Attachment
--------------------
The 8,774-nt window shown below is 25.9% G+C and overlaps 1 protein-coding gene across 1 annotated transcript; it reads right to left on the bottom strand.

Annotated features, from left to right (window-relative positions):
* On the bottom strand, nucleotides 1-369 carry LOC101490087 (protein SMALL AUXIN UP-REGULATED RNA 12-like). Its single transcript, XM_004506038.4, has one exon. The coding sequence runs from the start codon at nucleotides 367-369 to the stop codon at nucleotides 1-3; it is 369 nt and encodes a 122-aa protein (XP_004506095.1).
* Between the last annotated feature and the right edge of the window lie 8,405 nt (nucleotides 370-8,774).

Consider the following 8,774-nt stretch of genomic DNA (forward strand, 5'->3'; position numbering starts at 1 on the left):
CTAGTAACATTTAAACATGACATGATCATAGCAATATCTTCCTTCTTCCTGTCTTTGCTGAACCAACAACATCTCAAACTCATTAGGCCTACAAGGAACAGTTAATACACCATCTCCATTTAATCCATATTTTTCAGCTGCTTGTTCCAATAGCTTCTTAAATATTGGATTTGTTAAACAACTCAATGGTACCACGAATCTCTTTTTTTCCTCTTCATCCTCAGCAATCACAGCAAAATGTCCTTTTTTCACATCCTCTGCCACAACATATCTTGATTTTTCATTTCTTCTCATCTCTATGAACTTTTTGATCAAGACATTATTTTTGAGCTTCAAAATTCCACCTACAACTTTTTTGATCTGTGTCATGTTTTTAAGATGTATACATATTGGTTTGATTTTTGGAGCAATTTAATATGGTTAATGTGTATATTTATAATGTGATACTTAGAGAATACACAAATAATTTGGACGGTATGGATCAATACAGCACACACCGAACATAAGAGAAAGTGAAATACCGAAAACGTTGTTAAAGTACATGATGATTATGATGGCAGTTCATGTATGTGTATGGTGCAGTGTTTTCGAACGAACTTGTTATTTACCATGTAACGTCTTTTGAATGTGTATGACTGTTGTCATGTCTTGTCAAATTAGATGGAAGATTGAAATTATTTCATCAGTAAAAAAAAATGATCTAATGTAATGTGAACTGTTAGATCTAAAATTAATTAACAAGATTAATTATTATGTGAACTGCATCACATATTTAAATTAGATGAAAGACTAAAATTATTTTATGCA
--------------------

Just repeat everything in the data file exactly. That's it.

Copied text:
The 8,774-nt window shown below is 25.9% G+C and overlaps 1 protein-coding gene across 1 annotated transcript; it reads right to left on the bottom strand.

Annotated features, from left to right (window-relative positions):
* On the bottom strand, nucleotides 1-369 carry LOC101490087 (protein SMALL AUXIN UP-REGULATED RNA 12-like). Its single transcript, XM_004506038.4, has one exon. The coding sequence runs from the start codon at nucleotides 367-369 to the stop codon at nucleotides 1-3; it is 369 nt and encodes a 122-aa protein (XP_004506095.1).
* Between the last annotated feature and the right edge of the window lie 8,405 nt (nucleotides 370-8,774).

Consider the following 8,774-nt stretch of genomic DNA (forward strand, 5'->3'; position numbering starts at 1 on the left):
CTAGTAACATTTAAACATGACATGATCATAGCAATATCTTCCTTCTTCCTGTCTTTGCTGAACCAACAACATCTCAAACTCATTAGGCCTACAAGGAACAGTTAATACACCATCTCCATTTAATCCATATTTTTCAGCTGCTTGTTCCAATAGCTTCTTAAATATTGGATTTGTTAAACAACTCAATGGTACCACGAATCTCTTTTTTTCCTCTTCATCCTCAGCAATCACAGCAAAATGTCCTTTTTTCACATCCTCTGCCACAACATATCTTGATTTTTCATTTCTTCTCATCTCTATGAACTTTTTGATCAAGACATTATTTTTGAGCTTCAAAATTCCACCTACAACTTTTTTGATCTGTGTCATGTTTTTAAGATGTATACATATTGGTTTGATTTTTGGAGCAATTTAATATGGTTAATGTGTATATTTATAATGTGATACTTAGAGAATACACAAATAATTTGGACGGTATGGATCAATACAGCACACACCGAACATAAGAGAAAGTGAAATACCGAAAACGTTGTTAAAGTACATGATGATTATGATGGCAGTTCATGTATGTGTATGGTGCAGTGTTTTCGAACGAACTTGTTATTTACCATGTAACGTCTTTTGAATGTGTATGACTGTTGTCATGTCTTGTCAAATTAGATGGAAGATTGAAATTATTTCATCAGTAAAAAAAAATGATCTAATGTAATGTGAACTGTTAGATCTAAAATTAATTAACAAGATTAATTATTATGTGAACTGCATCACATATTTAAATTAGATGAAAGACTAAAATTATTTTATGCA